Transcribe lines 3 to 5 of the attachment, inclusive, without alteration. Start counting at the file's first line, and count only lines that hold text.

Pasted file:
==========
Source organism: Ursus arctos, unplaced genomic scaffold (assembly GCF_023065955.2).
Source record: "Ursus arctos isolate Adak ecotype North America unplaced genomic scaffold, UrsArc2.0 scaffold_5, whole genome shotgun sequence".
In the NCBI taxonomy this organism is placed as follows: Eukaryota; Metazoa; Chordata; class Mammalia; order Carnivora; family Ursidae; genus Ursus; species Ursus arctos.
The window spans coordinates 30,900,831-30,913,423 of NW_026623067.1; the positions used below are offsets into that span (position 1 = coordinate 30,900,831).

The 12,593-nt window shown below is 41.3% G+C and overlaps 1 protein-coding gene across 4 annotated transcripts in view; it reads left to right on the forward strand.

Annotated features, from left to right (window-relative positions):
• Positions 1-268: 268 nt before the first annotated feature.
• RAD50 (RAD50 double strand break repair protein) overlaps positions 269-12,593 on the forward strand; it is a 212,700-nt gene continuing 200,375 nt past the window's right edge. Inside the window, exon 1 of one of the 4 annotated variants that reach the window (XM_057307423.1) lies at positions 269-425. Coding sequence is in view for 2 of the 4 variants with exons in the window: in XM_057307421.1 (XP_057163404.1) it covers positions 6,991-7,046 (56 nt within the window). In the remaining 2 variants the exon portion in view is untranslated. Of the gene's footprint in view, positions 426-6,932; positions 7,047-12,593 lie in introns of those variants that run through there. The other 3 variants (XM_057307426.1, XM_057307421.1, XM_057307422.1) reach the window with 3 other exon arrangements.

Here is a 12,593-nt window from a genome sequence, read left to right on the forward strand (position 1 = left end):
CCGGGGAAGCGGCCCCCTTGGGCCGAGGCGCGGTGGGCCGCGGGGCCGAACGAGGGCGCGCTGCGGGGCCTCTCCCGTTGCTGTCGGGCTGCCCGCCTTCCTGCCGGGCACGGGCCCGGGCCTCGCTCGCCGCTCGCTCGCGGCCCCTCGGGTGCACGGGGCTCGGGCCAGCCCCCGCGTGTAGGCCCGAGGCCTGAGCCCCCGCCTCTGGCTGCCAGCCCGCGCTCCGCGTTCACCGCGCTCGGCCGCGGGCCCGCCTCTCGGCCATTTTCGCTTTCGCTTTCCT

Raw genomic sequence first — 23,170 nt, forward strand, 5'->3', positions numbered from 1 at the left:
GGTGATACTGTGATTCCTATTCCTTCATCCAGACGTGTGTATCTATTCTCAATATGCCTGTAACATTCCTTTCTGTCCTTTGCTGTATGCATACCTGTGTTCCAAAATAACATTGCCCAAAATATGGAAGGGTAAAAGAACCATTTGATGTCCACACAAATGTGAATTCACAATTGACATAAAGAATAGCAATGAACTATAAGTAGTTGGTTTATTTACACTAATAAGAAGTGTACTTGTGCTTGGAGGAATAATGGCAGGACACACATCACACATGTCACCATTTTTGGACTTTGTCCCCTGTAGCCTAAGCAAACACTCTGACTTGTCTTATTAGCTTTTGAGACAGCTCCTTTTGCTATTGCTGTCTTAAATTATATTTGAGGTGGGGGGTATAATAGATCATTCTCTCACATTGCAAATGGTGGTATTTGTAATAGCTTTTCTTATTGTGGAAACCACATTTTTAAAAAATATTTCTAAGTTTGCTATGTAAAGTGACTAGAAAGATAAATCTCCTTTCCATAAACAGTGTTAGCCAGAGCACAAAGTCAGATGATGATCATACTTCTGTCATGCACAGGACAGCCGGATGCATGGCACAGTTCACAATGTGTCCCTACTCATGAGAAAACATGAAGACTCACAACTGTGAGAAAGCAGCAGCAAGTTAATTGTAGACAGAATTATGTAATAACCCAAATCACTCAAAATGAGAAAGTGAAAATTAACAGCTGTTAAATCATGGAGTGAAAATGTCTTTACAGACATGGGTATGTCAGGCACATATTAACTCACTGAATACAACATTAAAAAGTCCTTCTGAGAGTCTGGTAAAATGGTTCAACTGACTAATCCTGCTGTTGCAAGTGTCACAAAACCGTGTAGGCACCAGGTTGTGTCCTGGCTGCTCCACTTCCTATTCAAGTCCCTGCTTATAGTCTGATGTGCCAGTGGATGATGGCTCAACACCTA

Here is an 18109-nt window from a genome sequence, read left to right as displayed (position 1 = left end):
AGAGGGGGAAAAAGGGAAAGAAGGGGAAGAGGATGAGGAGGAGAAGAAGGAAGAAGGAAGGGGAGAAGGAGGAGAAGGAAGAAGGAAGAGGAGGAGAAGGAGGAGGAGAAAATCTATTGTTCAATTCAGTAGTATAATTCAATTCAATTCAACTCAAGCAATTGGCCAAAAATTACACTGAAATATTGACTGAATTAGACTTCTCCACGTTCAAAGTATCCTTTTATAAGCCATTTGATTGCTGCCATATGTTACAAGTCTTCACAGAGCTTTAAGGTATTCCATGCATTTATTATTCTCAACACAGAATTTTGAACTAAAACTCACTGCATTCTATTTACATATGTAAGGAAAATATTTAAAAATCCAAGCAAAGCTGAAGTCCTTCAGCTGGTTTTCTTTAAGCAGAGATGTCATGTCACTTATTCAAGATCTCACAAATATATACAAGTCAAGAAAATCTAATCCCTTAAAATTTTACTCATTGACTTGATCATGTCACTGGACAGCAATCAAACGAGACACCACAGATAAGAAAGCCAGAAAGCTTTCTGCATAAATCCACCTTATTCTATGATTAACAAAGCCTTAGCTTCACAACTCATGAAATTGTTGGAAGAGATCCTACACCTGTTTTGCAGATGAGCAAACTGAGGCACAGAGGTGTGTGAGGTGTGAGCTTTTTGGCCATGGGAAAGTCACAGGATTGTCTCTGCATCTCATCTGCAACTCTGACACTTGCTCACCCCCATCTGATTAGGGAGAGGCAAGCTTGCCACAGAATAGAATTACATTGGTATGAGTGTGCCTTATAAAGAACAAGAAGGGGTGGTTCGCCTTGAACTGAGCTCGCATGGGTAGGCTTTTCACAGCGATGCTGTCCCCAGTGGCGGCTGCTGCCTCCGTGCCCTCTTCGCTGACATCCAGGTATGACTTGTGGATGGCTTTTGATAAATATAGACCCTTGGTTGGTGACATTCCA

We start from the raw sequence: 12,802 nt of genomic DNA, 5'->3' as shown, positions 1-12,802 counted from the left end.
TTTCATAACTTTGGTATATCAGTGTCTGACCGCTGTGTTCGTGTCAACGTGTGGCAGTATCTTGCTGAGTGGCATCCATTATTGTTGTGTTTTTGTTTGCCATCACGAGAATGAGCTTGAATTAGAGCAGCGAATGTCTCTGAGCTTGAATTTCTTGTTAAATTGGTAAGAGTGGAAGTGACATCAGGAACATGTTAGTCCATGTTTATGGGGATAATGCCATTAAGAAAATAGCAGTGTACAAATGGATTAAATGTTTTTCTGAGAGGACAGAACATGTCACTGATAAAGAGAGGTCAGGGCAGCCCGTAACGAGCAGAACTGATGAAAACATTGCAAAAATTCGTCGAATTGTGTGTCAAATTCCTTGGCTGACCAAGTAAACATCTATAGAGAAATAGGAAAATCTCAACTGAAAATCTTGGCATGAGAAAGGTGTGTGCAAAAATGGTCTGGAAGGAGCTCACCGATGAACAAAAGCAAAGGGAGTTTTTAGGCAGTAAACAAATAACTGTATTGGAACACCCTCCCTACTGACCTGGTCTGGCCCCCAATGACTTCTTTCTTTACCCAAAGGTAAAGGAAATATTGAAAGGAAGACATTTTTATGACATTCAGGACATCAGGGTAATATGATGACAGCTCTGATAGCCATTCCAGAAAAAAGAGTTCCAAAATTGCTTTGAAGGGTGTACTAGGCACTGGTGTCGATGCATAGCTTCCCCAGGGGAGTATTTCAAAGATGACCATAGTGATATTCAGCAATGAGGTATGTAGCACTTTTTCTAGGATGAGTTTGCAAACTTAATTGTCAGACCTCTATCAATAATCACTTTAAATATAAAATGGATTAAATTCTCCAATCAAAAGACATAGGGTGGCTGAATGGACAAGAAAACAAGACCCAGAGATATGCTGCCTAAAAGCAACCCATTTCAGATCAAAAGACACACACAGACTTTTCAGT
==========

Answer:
In the NCBI taxonomy this organism is placed as follows: Eukaryota; Metazoa; Chordata; class Mammalia; order Carnivora; family Ursidae; genus Ursus; species Ursus arctos.
The window spans coordinates 30,900,831-30,913,423 of NW_026623067.1; the positions used below are offsets into that span (position 1 = coordinate 30,900,831).

The 12,593-nt window shown below is 41.3% G+C and overlaps 1 protein-coding gene across 4 annotated transcripts in view; it reads left to right on the forward strand.